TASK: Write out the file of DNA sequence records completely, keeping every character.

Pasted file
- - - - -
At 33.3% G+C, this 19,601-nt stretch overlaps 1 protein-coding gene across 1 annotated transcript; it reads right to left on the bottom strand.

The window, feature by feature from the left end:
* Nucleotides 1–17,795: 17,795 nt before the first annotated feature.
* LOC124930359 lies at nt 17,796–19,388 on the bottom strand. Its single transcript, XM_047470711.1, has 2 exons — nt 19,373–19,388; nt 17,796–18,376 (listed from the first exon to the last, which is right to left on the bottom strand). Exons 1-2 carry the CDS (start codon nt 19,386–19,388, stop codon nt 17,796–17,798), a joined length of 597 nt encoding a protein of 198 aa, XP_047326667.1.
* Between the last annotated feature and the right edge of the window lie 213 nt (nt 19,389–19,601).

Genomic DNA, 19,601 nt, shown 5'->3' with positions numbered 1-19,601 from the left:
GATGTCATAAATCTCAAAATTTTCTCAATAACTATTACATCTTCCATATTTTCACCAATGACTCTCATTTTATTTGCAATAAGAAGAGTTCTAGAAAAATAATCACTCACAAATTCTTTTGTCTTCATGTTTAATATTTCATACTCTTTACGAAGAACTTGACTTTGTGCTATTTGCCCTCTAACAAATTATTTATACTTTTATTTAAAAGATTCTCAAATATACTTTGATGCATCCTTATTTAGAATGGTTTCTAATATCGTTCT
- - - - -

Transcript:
At 33.3% G+C, this 19,601-nt stretch overlaps 1 protein-coding gene across 1 annotated transcript; it reads right to left on the bottom strand.

The window, feature by feature from the left end:
* Nucleotides 1–17,795: 17,795 nt before the first annotated feature.
* LOC124930359 lies at nt 17,796–19,388 on the bottom strand. Its single transcript, XM_047470711.1, has 2 exons — nt 19,373–19,388; nt 17,796–18,376 (listed from the first exon to the last, which is right to left on the bottom strand). Exons 1-2 carry the CDS (start codon nt 19,386–19,388, stop codon nt 17,796–17,798), a joined length of 597 nt encoding a protein of 198 aa, XP_047326667.1.
* Between the last annotated feature and the right edge of the window lie 213 nt (nt 19,389–19,601).

Genomic DNA, 19,601 nt, shown 5'->3' with positions numbered 1-19,601 from the left:
GATGTCATAAATCTCAAAATTTTCTCAATAACTATTACATCTTCCATATTTTCACCAATGACTCTCATTTTATTTGCAATAAGAAGAGTTCTAGAAAAATAATCACTCACAAATTCTTTTGTCTTCATGTTTAATATTTCATACTCTTTACGAAGAACTTGACTTTGTGCTATTTGCCCTCTAACAAATTATTTATACTTTTATTTAAAAGATTCTCAAATATACTTTGATGCATCCTTATTTAGAATGGTTTCTAATATCGTTCT